The Soap Crew works hard for you to balance all these factors in order to bring you the safest, mildest, most functional and affordable products we can. For hand cleaning the foaming hand soaps we make have a unique creamy vegetable oil feel. Start with Unscented if you are feeling reactive right now. We also make a soap based shower gel. You might like it. People with oily and combination skin seem to do best with it. If you have dry irritated skin, switch to the Butter Bar, at least for a time. The Butter Bar is chock full of botanical skin soothers like shea butter and calendula oil.
Thanks for Asking Carol – All the Best!
Do you sell a specific dish washing soap or are any of your soaps suitable for using to handwash dishes?
All our liquid castile soaps are pretty interchangeable however Liquid Sunshine is our flagship cleaner/degreaser. Put a small amount of organic liquid soap in the wash water but also apply some directly to your sponge or applicator for best results.
I have a front load washer so it’s not possible to mix the soap and the water and then add the clothes. Is there an alternative way to do this? Can I mix the soap with some water and that add it like i would the normal laundry soap (little cup in top of washer)?
Yes – that should do it. There is a little hose from the cup to the inside of the machine. The soap can build up there over time. Dilute 1/3 cup of liquid soap with 2/3 cup warm water and use normally. Always add soap to water rather than water to soap to avoid over sudzing.
We have strand carbonized bamboo flooring in our kitchen, dining room, and living room. I had been steam mopping it until I was told that can affect the floor (the bamboo is I guess steamed and pressed to make the floor). I’ve also been told I shouldn’t use any traditional cleaners on it, but plant-based soaps are ok. Is your Liquid Sunshine Non-toxic Cleaner Concentrate safe for bamboo? I wouldn’t be using a traditional mop and bucket either as too much water is terrible for bamboo, but rather a thick, damp cloth. Thank you!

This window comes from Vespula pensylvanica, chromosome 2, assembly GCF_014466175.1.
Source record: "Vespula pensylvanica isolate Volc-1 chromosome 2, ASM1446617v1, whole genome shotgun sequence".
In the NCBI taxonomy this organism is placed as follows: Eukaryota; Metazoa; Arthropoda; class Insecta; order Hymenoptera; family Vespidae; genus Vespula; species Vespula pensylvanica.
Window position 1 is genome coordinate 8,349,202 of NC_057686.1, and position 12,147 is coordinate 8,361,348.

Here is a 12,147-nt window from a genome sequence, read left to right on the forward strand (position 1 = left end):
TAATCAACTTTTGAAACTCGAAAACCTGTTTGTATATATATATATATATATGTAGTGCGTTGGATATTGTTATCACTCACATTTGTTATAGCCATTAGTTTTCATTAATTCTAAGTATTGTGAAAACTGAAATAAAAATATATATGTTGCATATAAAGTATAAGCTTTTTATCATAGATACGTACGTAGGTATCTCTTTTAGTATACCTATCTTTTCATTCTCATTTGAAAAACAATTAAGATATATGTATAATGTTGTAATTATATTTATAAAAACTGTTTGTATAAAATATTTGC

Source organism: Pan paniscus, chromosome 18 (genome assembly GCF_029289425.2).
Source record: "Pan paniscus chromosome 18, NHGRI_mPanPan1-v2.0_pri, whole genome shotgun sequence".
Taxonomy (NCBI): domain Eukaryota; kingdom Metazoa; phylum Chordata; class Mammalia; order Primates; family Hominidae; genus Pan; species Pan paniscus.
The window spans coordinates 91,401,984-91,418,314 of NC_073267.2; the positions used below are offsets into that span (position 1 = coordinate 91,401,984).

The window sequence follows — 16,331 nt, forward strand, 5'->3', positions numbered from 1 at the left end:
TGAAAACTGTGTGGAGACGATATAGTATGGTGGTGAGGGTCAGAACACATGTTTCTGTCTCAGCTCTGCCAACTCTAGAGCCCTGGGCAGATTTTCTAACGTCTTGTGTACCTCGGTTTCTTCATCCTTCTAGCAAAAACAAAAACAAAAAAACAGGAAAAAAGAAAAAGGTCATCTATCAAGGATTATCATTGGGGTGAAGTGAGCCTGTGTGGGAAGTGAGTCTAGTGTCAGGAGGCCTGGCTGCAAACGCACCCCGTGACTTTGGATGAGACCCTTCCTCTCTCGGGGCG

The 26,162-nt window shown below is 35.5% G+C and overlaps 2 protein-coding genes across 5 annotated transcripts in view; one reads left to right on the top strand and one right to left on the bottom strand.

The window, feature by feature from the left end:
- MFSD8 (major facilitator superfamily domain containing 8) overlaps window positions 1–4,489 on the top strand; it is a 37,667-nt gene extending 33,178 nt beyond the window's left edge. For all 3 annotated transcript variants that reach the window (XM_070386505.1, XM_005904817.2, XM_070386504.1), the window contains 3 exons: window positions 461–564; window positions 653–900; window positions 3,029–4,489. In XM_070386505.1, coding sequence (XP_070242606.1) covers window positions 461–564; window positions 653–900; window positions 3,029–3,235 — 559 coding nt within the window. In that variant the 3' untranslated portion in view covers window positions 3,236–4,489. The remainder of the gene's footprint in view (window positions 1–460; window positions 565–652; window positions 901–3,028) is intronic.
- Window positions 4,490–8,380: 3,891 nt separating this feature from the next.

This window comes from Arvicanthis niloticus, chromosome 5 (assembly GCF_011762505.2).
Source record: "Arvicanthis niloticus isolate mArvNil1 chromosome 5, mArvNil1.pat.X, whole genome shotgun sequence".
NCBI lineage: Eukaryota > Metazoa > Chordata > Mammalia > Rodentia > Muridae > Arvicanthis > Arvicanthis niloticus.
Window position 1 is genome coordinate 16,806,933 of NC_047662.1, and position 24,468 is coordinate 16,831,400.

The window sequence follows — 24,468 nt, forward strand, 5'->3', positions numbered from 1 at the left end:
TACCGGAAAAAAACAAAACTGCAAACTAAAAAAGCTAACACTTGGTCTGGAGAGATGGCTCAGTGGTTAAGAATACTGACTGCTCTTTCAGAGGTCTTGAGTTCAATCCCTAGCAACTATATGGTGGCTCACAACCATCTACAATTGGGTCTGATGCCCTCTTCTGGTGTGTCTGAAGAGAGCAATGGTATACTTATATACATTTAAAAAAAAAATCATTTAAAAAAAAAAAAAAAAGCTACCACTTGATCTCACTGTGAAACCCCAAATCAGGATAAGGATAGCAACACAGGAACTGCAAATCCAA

Liquid Sunshine will be an ideal cleaner for this type of flooring. Thanks for asking!
What I read on the dry/sensitive skin page about reactive bodies made absolute sense!! Are there other resources for finding out more about this that you recommend (books, websites, blogs, anything you’ve got!)? Can’t wait to try your products when they arrive!! We’ve been using Dr. Bronner’s castile soap and my little boy’s hands look like raw hamburger, and my husband has a huge dry/cracked/bleeding spot on his hand. Reactive fellas
Wondering what to order of your soaps. Can you tell me if your castile soap can be used in a water dilution with a foaming dispenser? Our current brand of castile soap has worked great for this (but killed our hands at the sink and skin in the shower), but see that you also offer separate body wash and hand wash products. What are the differences between these? Thank you! Feel free to reply via email or on the FAQ posts
Thank you! -claire
Thanks for reaching out from Providence.